Does anyone know how to make an accent on æ ? AE ae aé AÉ
  • RagueneauRagueneau
    Posts: 2,592
    Hello.

    Using a NORMAL program with NORMAL fonts, is it possible to make an accent on æ ?
  • Could not figure it out right off. But you could fake it by accenting the é and selecting the a and the é together. Then go to the font properties and adjust the kerning for just those two letters until they are touching. It's pretty close to what you want once you get it. It's a pain, but if you need something in the interim, it should work. You could then just copy and paste it wherever you needed it. I don't know what that will translate out to to other computers if it is electronic. Just an idea.

    -Albert
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  • Most well made and reasonably complete fonts should support it, including most of the common fonts. No special application is required, as long as it supports Unicode characters (like Word, Pages, and most other word processing apps these days).

    Here's the character: ǽ (In the Unicode table it is hexadecimal 01FD). You should be able to copy and paste it into your word processor. You can also see alternate ways of entering it here: http://www.fileformat.info/info/unicode/char/01fd/index.htm.

    Unfortunately, the Unicode specification doesn't include an œ with an acute accent, so that's a different story entirely! :P
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  • BTW, here's the uppercase variant: Ǽ (Unicode 01FD)
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  • I found this interesting link about creating your own, if you like:

    http://vlaurie.com/computers2/Articles/privchar.htm

    I was tinkering with it, and found it fairly simple to modify an ae with an accent by just dragging others in. I believe you can then save it to a fontset and give it a hexadecimal code.

    I sound so much smarter about this than I really am. Or dumber. I really can't tell.
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  • joerg
    Posts: 75
    It's customary to omit accents on upper case letters and ligatures.
    They look ugly and they aren't necessary anyway.
    The rules of latin prosody imply that if an æ occurs in the
    2nd last syllable of a word, then this syllable gets the accent.
    If a word doesn't have any written accents and the 3rd last syllable has an
    æ, then the 3rd last syllable gets the accent. So e.g.
    desævio has the accent on the 3rd last syllable while desævis has it
    on the 2nd last syllable.
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  • Why use the ligature <æ>in any case? It is not authentically Latin of the classical and patristic period, but was introduced in medieval times, because the pronunciation of had become equivalent to that of , which is what occurse in many manuscripts. I must say that I find it unfortunate that the Vatican Missale Romanum Editito typica tertia (2002) still uses it. Even more so the digraph <œ> for .
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  • Tom, there might be important criteria other than "authenticity", and further, authenticity is always in relation to something else. For example, one might be interested in reproducing 19th c. typography.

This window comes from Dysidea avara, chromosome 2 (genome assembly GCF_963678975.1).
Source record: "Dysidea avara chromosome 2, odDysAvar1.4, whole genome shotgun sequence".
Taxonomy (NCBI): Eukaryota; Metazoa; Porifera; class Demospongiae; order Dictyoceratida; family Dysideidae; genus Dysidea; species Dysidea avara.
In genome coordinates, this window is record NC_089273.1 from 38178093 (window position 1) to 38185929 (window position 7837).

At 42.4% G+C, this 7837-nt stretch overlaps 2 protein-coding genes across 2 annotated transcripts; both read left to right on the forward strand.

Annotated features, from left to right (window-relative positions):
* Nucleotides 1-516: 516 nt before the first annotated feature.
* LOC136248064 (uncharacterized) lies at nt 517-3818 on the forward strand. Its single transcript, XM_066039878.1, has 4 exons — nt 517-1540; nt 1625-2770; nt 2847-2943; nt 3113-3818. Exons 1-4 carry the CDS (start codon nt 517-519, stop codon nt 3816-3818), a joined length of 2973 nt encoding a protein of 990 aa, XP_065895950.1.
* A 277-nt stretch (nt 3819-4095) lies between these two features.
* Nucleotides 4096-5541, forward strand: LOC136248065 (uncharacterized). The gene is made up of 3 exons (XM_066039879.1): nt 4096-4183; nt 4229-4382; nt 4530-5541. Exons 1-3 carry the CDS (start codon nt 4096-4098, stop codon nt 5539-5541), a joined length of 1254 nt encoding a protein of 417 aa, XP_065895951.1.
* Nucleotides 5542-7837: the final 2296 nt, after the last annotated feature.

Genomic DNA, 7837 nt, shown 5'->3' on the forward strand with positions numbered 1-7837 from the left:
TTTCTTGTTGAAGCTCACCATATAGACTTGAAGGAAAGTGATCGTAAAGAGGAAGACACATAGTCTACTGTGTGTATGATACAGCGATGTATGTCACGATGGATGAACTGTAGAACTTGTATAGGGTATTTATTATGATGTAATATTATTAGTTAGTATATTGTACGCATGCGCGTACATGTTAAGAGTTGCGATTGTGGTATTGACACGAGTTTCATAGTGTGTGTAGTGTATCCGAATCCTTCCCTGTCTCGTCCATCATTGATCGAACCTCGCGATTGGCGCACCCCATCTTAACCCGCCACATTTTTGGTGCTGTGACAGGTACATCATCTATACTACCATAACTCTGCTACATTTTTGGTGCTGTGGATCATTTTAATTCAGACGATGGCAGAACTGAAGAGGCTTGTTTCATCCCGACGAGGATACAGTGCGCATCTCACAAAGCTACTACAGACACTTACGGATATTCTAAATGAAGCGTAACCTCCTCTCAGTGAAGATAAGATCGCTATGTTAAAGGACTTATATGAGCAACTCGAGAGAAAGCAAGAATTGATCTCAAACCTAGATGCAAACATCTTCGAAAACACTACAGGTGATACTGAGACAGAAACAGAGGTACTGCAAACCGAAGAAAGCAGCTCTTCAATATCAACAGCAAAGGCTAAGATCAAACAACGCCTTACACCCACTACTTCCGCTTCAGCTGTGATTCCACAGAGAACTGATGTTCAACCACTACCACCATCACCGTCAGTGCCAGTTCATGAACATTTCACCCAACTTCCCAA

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  • Arthur,
    I can quite understand that for some there is a genuine attraction in digraphs/ligatures, and these were certainly favoured in the 19th century. I personally feel that they are a distraction from the text - just as Gothic lettering gives a spurious 'religious' flavour to texts and notices. Of course, on 'authenticity', I could be mischievous and say 'Liturgiam Authenticam'!
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  • CHGiffenCHGiffen
    Posts: 4,147
    While you're at it, resolve the "caeli/coeli" disconnect - please!!! I'm so tired of dealing with "Regina Coeli" versus "Regina Caeli" in scores received at CPDL - with or without the ligatures!
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  • RagueneauRagueneau
    Posts: 2,592
    Tom Dawkes,

    Would you agree that "meæ" is easier to read than "meae"?
  • CHGiffenCHGiffen
    Posts: 4,147
    It's no worse than "queue" or "queueing theory" - and that's English!
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  • For me it is not stylistic preference that dictates the use of the ash (æ), but 1) accurately reproducing chant texts from different periods of time, and 2) like JMO I find æ to more easily be automatically sung as a single syllable. Probably if I was fluent in speaking Latin then it wouldn't matter ("queue" is fine since I'm a native English speaker), but since I'm not, it helps a bit in chant execution.

    Also, regarding accents on capital letters: I think that to say they look ugly is entirely subjective. Modern Spanish rules require appropriate accents over uppercase letters, unless the letters form an acronym (http://buscon.rae.es/dpdI/SrvltGUIBusDPD?lema=tilde2, #7). I wouldn't be surprised if accents over uppercases were omitted because of difficulties in typesetting and type foundries, but modern typography has come a long way in typography and improving readability of type, which is why some outdated customs in type are left behind. (E.g., for many who learned to type on a typewriter, they were taught to put two spaces after a period because it helps legibility on non-proportional type. But in modern word processing this style is almost universally reviled now since it adds extra space without improving legibility. Unless you're using Courier or Consolas as a body text, but... :) )
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